Let’s Talk About Failure
The paradox of entrepreneurship is that you can’t succeed without maximal effort, but you can also give everything you have and still fail. Holding those two realities in your head — “I won’t succeed unless I give it my all,” “Giving it my all doesn’t mean I’ll succeed” — can make you a little crazy. Or maybe you have to be a little crazy to handle that dissonance. I’m not really sure.
But I do know that failing is a very hot topic among people who start companies and the people who invest in them. Is it categorically good to fail? Or is there a difference between good failure and bad failure? Are we fetishizing failure? What are the costs of failing? How do we bounce back after it inevitably happens?Are we fetishizing failure? What are the costs of failing? How do we bounce back after it inevitably happens?
In This Week In Ideas, we’re taking a tour of the failure literature. Strap in and get your clicking finger ready.
“In the United States, talking about failure is something of a cottage industry,” a New Yorker writer notes in a piece titled, “Fail Fast, Fail Often, Fail Everywhere.”
“The type of failure we’re talking about is like how frogs lay 20,000 eggs so a few wind up as adults sitting on a lily pad sucking down mosquito dinners,” explains a Newsweek scribe. That makes it sound almost like you have to fail. “Wanna create a great product? Fail early, fail fast, fail often,” a FastCo writer advises in a piece about prototyping new products. “Fail by design,” echoes a writer at the Harvard Business Review.Entrepreneurs almost can’t help but fail, Y Combinator’s Paul Graham told NPR, because “one way or another, practically all startups internally are disasters.” “If you’re not willing to…experience failure, you’re never going to figure out what the right path is to success.” – Dave McClure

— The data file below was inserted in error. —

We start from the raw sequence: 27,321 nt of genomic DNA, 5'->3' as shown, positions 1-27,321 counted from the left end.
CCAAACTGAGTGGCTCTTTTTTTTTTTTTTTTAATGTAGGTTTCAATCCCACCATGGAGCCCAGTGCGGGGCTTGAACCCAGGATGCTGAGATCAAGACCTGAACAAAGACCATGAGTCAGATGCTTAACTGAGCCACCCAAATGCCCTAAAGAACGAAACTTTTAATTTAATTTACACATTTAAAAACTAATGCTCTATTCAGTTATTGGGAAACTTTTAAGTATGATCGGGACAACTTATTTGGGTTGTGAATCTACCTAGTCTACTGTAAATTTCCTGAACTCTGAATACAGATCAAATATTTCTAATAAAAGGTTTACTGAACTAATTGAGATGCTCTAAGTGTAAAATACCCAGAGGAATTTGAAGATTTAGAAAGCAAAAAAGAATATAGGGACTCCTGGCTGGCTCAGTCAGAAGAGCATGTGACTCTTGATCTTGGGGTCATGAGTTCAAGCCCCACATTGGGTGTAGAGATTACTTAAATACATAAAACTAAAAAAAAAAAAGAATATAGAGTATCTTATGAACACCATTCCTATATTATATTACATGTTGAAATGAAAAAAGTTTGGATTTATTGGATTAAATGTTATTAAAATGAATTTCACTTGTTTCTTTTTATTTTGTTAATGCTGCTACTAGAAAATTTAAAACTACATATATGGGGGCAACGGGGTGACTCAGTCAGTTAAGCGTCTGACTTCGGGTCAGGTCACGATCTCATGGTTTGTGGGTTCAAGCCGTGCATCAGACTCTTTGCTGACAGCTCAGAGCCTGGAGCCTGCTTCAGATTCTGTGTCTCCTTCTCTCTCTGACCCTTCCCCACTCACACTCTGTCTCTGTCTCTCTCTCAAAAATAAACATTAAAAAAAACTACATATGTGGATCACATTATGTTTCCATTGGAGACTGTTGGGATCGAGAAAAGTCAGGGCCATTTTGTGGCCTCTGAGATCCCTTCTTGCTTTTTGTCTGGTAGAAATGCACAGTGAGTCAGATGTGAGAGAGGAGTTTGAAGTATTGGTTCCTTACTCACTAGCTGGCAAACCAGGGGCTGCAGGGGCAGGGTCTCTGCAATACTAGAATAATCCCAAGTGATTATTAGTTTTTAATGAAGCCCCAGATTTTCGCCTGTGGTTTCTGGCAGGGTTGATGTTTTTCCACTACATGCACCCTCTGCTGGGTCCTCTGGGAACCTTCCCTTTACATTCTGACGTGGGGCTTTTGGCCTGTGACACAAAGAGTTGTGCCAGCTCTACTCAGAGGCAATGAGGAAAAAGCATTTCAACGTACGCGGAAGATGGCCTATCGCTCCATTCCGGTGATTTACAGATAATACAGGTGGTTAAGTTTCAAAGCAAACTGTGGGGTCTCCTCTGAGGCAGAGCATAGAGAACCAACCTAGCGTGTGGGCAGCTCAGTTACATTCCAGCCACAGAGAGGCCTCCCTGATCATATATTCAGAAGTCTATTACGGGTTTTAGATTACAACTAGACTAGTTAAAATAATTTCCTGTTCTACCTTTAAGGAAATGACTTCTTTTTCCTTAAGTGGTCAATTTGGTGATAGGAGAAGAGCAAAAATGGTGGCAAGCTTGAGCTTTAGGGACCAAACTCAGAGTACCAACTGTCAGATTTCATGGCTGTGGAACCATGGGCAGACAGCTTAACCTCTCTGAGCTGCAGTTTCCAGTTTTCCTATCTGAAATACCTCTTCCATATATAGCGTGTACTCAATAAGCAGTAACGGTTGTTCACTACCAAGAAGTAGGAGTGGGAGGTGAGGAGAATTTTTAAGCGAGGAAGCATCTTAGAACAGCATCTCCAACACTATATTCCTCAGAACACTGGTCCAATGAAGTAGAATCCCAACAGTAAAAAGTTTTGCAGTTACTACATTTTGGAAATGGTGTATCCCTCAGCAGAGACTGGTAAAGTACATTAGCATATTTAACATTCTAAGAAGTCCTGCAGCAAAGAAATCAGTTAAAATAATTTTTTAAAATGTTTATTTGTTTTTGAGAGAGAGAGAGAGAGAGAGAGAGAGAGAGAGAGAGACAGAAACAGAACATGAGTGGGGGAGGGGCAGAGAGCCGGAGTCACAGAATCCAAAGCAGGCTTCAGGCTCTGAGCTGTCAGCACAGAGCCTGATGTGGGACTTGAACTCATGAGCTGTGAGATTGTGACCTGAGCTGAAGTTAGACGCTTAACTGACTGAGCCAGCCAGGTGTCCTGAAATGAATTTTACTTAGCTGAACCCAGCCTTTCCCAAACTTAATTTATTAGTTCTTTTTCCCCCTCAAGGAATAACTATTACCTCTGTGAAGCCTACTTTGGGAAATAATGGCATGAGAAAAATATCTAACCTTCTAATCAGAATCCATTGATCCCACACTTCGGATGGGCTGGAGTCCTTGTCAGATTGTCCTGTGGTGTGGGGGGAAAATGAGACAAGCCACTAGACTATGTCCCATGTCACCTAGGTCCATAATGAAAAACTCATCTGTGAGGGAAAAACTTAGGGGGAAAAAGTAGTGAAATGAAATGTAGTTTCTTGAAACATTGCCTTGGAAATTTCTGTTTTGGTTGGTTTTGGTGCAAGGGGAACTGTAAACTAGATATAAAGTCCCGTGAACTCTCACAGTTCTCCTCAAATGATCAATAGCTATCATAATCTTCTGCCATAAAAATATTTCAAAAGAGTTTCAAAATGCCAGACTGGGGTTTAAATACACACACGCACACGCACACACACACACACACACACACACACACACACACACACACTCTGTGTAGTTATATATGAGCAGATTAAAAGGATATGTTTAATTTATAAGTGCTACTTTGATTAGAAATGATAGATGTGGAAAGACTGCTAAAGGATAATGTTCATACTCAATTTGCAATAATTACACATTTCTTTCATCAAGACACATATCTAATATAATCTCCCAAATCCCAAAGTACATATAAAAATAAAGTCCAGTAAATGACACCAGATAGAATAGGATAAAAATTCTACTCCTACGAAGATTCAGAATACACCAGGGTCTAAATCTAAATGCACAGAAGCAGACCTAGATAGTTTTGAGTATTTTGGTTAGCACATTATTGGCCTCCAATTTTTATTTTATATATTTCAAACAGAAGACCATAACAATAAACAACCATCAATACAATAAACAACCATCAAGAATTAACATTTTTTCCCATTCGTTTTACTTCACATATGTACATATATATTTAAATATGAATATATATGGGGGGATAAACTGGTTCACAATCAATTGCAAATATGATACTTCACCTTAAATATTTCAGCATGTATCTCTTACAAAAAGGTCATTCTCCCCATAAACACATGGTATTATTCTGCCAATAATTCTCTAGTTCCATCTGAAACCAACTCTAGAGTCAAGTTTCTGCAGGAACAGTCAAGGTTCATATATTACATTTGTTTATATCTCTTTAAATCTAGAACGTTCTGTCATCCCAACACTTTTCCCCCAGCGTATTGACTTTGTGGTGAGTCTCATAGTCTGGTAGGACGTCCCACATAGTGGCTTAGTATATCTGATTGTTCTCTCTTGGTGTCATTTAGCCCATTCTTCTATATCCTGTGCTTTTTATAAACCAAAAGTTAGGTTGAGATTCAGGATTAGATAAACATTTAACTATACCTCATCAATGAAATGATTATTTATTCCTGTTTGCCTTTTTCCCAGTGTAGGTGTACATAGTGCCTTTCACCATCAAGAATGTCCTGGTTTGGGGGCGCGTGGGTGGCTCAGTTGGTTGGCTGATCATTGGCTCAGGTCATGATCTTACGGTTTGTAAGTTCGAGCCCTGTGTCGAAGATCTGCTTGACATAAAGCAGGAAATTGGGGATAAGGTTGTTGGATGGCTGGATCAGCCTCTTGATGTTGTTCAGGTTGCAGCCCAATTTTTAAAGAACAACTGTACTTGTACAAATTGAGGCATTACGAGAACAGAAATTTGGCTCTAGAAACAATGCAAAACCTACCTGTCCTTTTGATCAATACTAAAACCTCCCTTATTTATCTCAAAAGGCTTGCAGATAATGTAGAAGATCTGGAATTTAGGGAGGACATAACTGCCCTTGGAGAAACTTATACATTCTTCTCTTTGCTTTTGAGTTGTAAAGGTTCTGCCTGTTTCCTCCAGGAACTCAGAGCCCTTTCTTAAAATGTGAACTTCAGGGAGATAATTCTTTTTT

But that’s not why Dave McClure, who runs the incubator 500 Startups, almost named his company “fail factory.” Rather, he says getting it wrong is essential to getting it right: “Being able to figure out what people hate and turn that into what people love…if you’re not willing to take the risk of failing and not experience failure, you’re never going to figure out what the right path is to success.”
But the startup world is not of one mind when it comes to messing up. “Failure has become too much of a badge of honor in this country,” Jeffrey Hayzlett writes in Entrepreneur. “Learning from failure is overrated,” Basecamp founder Jason Fried declared in 2009 (failing has been cool for a while, it seems).Startups’ love of failure is “mostly lip service, while they scramble hysterically to avoid failure at all costs.” – Rob Asghar
Meanwhile, Rob Asghar at Forbes suggests that the startup scene’s love of failure is “mostly lip service, while they scramble hysterically to avoid failure at all costs.”
Whether you should strive to fail is less important than knowing how to bounce back when you inevitably do. For tips on how, we spoke to Bloomberg’s Megan McArdle about her book The Up Side of Down: Why Failing Well is the Key to Success. But lest we stand accused of treating the topic as purely academic, we also spoke to someone who failed hard — and did not bounce back! — about what he learned.
Have a good failure story? Send it our way!